Family means a great deal to the poet. There is a very moving poem about his grandson writing his name, a poem on his belief that his Catholic upbringing taught him ‘a medieval rigour of mind’ and ‘a taxonomy of virtues/and vices’. He writes of his adolescence and schooling ‘brought up on ‘great slabs/of Virgil’, his serious accident when he was knocked off his bicycle when young, his relationship with his parents, relishing stories from their past, his father teaching him to box, his years in Reading and Grimsby, his own love of domesticity (we see him gardening, doing DIY, shopping, cooking, watching his children growing up and moving away, stamp-collecting and bird-watching with his son, thinking back on his own childhood hobbies, and so on).

We see him lauding marital love, writing of ‘the kindness of sheets’, and ‘a sense of your [his wife’s] bodily comfort’. There is a lovely poem on his daughter’s conversion to Islam, and an even lovelier one on her nikah (her wedding). These poems give the lie to Strelnikov’s brutal statement (in Doctor Zhivago) that ‘The private life is dead’ (see Cooke’s poem ‘At Varykino’ which is based on an incident from the film version of Doctor Zhivago).  I also found the elegy to his brother Martin particularly moving, praising the ‘crazy pickles’ he got himself involved in, and acclaiming his gentle soul. Cooke values gentleness highly, as he does peace, moderation, decency and toleration (what he calls ‘a clear moral framework’ in his interview with Patricia McCarthy), a quality I admire him greatly for in these cynical times. Hope is also a virtue he cherishes. He translates Pessoa’s ‘the voice of the sea… speaks to us of hope’, and Mallarmé’s ‘But, O my heart, just hear how sailors sing!’ He writes of his own belief that always ‘In the end words will come’.

There are several fine poems on the fate of the inhabitants of the remote Scottish island of St Kilda (whose ‘primal trust sustained existence there’) who were uprooted to Glasgow early in the twentieth century, very fine poems on his kinship with Ireland, and his love of its ‘lyric speech’ (see especially ‘Connacht’). He writes also of the difficulty of having to work hard at finding his affinity with Ireland (he talks of a feeling of ‘homelessness’ in his interview with Patricia McCarthy, for example), going as far back as memories of his boyhood holidays in the townlands of Clooningan and Johnsforth. He translates the Irish language poets Séan Ó Ríordáin and Mairtin Ó Díreáin, again writing of rootlessness, homelessness, as in the St Kilda poems: ‘to build a dike/or a dry stone wall/was each man’s stoic pride—/like a poet making verses/to keep his language alive’. Music is very important to Cooke as well, and in several poems he celebrates the ‘local music’ of the Gaelic language. There are a number of poems (mainly elegies) extolling jazz and blues’ musicians—music for the poet is ‘where truth/and pain can burn in one held note’ (see his poem ‘For Free’).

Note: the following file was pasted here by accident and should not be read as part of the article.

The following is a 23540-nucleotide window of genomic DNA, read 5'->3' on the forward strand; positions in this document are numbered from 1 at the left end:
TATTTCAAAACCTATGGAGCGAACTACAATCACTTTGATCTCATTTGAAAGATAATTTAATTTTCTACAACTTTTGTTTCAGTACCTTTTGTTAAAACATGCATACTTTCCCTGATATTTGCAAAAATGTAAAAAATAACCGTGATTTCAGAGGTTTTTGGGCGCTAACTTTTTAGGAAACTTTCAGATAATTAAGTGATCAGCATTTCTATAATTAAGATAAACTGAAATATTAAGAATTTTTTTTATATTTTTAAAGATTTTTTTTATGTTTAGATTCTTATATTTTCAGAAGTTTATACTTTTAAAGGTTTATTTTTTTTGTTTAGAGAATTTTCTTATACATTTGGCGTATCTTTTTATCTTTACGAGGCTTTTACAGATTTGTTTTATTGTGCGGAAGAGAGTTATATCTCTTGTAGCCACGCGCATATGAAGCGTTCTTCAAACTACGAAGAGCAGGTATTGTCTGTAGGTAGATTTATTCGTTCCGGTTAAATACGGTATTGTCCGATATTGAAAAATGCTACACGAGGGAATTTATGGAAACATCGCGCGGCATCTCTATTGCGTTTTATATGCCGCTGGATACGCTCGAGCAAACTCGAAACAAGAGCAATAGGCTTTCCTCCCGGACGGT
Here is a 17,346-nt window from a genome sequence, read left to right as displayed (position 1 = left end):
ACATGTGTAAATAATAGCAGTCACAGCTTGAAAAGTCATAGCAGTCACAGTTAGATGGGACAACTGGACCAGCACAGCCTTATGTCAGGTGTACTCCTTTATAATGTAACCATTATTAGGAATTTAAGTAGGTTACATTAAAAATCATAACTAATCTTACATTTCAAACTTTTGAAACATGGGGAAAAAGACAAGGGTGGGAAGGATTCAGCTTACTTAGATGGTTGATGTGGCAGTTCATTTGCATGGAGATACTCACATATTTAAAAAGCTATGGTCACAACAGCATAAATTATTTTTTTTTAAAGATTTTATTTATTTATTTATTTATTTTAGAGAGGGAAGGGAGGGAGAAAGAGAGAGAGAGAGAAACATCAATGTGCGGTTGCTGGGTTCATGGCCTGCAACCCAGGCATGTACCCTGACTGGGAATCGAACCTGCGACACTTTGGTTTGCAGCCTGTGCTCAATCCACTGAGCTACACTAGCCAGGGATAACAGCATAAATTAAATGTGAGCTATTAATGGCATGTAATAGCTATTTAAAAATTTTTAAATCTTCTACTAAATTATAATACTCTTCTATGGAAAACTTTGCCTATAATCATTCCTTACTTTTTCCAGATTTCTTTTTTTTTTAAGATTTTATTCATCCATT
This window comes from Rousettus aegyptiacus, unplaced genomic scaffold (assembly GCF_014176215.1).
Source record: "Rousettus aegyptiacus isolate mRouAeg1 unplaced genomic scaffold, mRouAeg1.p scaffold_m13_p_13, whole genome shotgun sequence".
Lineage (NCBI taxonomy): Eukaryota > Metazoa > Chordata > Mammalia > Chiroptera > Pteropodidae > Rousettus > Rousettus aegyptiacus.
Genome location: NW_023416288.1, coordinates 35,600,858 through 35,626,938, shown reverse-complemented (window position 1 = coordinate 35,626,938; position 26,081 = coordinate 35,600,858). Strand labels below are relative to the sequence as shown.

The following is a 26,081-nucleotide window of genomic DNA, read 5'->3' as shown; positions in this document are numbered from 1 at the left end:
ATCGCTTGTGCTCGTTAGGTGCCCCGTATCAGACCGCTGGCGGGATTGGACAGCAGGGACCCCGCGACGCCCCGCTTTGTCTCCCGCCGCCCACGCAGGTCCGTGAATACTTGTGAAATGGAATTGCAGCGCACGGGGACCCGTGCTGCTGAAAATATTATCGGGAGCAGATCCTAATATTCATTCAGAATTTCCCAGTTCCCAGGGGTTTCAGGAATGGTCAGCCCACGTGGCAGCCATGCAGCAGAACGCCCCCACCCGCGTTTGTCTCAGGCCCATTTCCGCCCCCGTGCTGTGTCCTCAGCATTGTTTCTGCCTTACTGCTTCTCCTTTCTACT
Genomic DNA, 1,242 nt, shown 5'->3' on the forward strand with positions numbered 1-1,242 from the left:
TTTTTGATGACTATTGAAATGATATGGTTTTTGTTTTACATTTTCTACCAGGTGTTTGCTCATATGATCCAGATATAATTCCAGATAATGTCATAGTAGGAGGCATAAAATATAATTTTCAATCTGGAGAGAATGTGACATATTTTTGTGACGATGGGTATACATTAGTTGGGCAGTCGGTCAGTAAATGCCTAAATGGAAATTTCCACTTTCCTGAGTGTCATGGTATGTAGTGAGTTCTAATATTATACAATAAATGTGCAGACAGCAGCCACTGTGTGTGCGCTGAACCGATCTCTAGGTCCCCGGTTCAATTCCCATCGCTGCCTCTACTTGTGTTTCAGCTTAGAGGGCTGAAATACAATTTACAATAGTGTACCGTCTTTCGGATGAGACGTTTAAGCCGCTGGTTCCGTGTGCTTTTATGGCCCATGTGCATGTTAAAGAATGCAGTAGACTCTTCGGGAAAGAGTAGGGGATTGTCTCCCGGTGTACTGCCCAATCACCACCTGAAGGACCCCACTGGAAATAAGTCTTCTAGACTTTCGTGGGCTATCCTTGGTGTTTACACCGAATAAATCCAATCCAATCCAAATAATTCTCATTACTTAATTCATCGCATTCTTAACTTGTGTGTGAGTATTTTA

Across the Collected Poems we can see the poet visiting many lands and cities, determined (mainly successfully on the whole) to disprove Kingsley Amis’s contention that ‘Nobody wants any more poems about foreign cities’ (a quote Cooke employs as the epigraph to his previously uncollected sequence, A Virtual Tour,  the poet wrestling with ‘the confusion/of tongues and homeless song’ (‘Ships At A Distance’) and yearning for ‘the mythic home of the dispossessed’ (see his poem ‘Slow Blues’).

There are some very fine poems on the paintings of Bruegel, and excellent poems on the photographs of Willy Ronis (to my mind Le Nu Provençal is one of the finest poems in the book). The latter catches perfectly the ‘classical light’ of the photograph, focusing on what I think is best in David Cooke’s poetry—his ‘heart and humanity’ as Wendy Klein has expressed it, ‘the human ties’ he writes of in his poem ‘Faith Of Our Fathers’, treading, as he puts it in the first poem in the book, ‘the limits of what words mean’, to find what he calls ‘the humanist in me’. Given the amount of brutality in the world today it is a godsend to find a poet who still believes in hope, a poet who still believes in what it means to be human. David Cooke’s Collected Poems is a book every lover of poetry should have on their bookshelves.

Sam Milne writes  was born in Aberdeen in 1953. His parents moved to the countryside when he was five. He first lived in a fishing village (Portlethen) in Kincardineshire and then at a railway halt in Aberdeenshire (Pitmedden, near Dyce) where his father worked as a linesman until he lost his job due to the Beeching cuts. (He then moved then to Corby in Northamptonshire where his father was employed as a steelworker. He started writing poems in Scots about the age of ten or so continued to write later, but mainly in English.